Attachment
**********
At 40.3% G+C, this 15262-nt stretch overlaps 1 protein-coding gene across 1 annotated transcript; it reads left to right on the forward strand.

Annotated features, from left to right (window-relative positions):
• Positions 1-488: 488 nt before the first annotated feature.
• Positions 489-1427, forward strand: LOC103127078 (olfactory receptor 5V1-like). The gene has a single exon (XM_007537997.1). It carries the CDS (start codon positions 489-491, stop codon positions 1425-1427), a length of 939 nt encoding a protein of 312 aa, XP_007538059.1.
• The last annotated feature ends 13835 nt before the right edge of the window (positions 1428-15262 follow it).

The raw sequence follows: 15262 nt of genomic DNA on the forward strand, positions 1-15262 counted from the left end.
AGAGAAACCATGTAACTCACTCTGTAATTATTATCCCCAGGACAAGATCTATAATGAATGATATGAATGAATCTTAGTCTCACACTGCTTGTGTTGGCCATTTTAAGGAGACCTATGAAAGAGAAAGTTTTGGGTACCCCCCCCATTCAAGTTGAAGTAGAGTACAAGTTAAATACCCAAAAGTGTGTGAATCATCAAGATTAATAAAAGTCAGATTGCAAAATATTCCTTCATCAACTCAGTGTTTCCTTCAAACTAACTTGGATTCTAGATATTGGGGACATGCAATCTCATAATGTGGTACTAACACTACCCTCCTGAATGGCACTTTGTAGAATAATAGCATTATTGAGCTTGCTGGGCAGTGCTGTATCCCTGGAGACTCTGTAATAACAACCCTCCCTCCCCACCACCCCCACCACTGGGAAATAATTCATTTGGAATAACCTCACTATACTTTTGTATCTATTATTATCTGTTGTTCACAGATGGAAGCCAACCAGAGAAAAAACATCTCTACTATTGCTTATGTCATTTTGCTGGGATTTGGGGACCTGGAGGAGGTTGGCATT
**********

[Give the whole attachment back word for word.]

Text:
At 40.3% G+C, this 15262-nt stretch overlaps 1 protein-coding gene across 1 annotated transcript; it reads left to right on the forward strand.

Annotated features, from left to right (window-relative positions):
• Positions 1-488: 488 nt before the first annotated feature.
• Positions 489-1427, forward strand: LOC103127078 (olfactory receptor 5V1-like). The gene has a single exon (XM_007537997.1). It carries the CDS (start codon positions 489-491, stop codon positions 1425-1427), a length of 939 nt encoding a protein of 312 aa, XP_007538059.1.
• The last annotated feature ends 13835 nt before the right edge of the window (positions 1428-15262 follow it).

The raw sequence follows: 15262 nt of genomic DNA on the forward strand, positions 1-15262 counted from the left end.
AGAGAAACCATGTAACTCACTCTGTAATTATTATCCCCAGGACAAGATCTATAATGAATGATATGAATGAATCTTAGTCTCACACTGCTTGTGTTGGCCATTTTAAGGAGACCTATGAAAGAGAAAGTTTTGGGTACCCCCCCCATTCAAGTTGAAGTAGAGTACAAGTTAAATACCCAAAAGTGTGTGAATCATCAAGATTAATAAAAGTCAGATTGCAAAATATTCCTTCATCAACTCAGTGTTTCCTTCAAACTAACTTGGATTCTAGATATTGGGGACATGCAATCTCATAATGTGGTACTAACACTACCCTCCTGAATGGCACTTTGTAGAATAATAGCATTATTGAGCTTGCTGGGCAGTGCTGTATCCCTGGAGACTCTGTAATAACAACCCTCCCTCCCCACCACCCCCACCACTGGGAAATAATTCATTTGGAATAACCTCACTATACTTTTGTATCTATTATTATCTGTTGTTCACAGATGGAAGCCAACCAGAGAAAAAACATCTCTACTATTGCTTATGTCATTTTGCTGGGATTTGGGGACCTGGAGGAGGTTGGCATT